Back around the time that I first started getting into the whole Canadian scene of instrumental bands that I stumbled across a band simply known as The Beans. This was well before I'd heard of Antipop Consortium and before they broke up and a member of their group went solo as Beans. This was back in the day when Godspeed You! Black Emperor were still new on the scene and Canada was still the brunt of jokes about Bryan Adams. At any rate, I sought out The Beans' second release, the Tired Snow EP and have followed them since.
Although there are other groups who create music who moves me to greater highs or lows (gotta have music for both, you know), The Beans have always managed to be fairly consistent. They seem willing to take a few chances in terms of their sound and although they don't blow you away with their sonics, they are one of the best at what they do. What they do is create instrumental music that is hypnotic and often beautiful, and like their previous release Inner Cosmosis, it finds them much more focused than on early discs.
Although it was recorded over the course of almost 3 years, Bassplayer is an amazingly cohesive album that consists of 4 tracks that run almost 11 minutes apiece. While the sonic elements going into each piece (guitars, bass, drums, loops, horns) remain the same, each track has its own ebbs and flows and create little mini-journeys that work both well on their own and as a piece of the overall puzzle. The opening track of "May 6th Expires" opens with subtle buzzing feedback before drifting into lazy guitar tones that slowly coalesce into a rolling soundtrack before dissolving again. "Galuda" opens with a more driving rhythm and haunting single note tones that eventually give way to ambience haunted by found-sound samples of undecipherable people talking.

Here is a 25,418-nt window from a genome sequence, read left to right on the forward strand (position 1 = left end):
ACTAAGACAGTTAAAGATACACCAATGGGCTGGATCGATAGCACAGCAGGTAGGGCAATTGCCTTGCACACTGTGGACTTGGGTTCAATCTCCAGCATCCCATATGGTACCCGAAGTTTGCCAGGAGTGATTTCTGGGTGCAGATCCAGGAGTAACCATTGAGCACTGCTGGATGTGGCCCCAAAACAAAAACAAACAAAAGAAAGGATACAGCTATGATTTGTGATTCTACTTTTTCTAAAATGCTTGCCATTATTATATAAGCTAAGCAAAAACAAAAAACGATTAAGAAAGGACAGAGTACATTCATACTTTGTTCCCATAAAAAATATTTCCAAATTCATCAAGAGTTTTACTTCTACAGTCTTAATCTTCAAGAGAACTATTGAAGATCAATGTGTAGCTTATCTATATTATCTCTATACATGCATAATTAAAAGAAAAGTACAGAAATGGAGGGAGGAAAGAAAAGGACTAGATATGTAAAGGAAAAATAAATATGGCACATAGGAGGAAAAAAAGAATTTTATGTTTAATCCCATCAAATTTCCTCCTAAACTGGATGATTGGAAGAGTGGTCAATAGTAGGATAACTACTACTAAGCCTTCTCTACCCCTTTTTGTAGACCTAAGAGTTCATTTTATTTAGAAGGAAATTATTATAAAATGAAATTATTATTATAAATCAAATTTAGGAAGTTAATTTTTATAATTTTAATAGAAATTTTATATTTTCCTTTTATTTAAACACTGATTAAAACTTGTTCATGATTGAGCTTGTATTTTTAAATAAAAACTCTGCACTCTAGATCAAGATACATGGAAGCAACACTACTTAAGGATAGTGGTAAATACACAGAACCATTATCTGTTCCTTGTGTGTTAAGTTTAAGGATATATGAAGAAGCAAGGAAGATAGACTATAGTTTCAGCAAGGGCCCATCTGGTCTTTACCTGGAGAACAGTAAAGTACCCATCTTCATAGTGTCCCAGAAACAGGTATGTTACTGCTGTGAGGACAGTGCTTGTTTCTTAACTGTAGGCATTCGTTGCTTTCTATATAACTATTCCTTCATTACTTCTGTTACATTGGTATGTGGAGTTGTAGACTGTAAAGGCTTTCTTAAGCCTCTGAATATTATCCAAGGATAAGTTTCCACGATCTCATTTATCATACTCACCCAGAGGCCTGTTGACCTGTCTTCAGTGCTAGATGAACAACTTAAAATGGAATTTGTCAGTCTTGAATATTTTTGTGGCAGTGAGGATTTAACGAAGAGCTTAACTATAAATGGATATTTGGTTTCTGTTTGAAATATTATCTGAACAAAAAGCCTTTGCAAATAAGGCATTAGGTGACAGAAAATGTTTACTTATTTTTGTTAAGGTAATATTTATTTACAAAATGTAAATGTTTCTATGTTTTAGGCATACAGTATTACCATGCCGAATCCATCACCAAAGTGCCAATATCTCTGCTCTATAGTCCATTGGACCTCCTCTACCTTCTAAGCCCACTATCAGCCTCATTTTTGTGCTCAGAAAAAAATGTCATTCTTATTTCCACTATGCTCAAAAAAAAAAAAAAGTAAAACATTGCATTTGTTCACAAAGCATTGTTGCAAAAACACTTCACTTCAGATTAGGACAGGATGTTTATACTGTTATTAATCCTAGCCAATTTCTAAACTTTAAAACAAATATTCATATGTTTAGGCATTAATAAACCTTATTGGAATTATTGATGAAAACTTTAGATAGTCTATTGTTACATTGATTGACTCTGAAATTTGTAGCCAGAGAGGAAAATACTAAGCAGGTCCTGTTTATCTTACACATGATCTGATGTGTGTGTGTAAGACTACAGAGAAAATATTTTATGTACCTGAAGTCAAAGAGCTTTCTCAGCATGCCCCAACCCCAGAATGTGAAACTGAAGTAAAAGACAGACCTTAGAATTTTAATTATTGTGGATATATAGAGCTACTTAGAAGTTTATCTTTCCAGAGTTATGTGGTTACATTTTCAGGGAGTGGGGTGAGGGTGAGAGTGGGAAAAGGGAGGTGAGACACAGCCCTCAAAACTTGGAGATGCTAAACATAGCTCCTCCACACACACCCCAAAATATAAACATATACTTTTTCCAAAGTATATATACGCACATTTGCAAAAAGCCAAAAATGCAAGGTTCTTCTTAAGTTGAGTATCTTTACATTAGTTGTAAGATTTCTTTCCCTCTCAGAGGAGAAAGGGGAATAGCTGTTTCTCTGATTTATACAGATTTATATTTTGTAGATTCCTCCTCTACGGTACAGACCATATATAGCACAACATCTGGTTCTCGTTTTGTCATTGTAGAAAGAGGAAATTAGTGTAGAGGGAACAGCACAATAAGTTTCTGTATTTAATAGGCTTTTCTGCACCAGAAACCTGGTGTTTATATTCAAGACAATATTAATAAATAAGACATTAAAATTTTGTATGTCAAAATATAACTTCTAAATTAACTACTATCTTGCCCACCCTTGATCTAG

"Number Four" works in almost reverse order from that track, starting out quietly and layering on elements at a snails pace before giving way again. As expected, the group saves the best for last on "My Love Is A Rainbow / Infused Dodechahedron" as the marching-band drums and building guitars explode into a glorious finale that would make any GY!BE or even Explosions In The Sky fan giddy. Like all their crescendos, it's a fairly controlled one, but because they keep such an even keel on the majority of the release, small changes are still felt and even make more of a sonic footprint. If you like previous work by The Beans, you won't go wrong here, and if you have yet to hear their work, this is about as good of an entry point you'll find.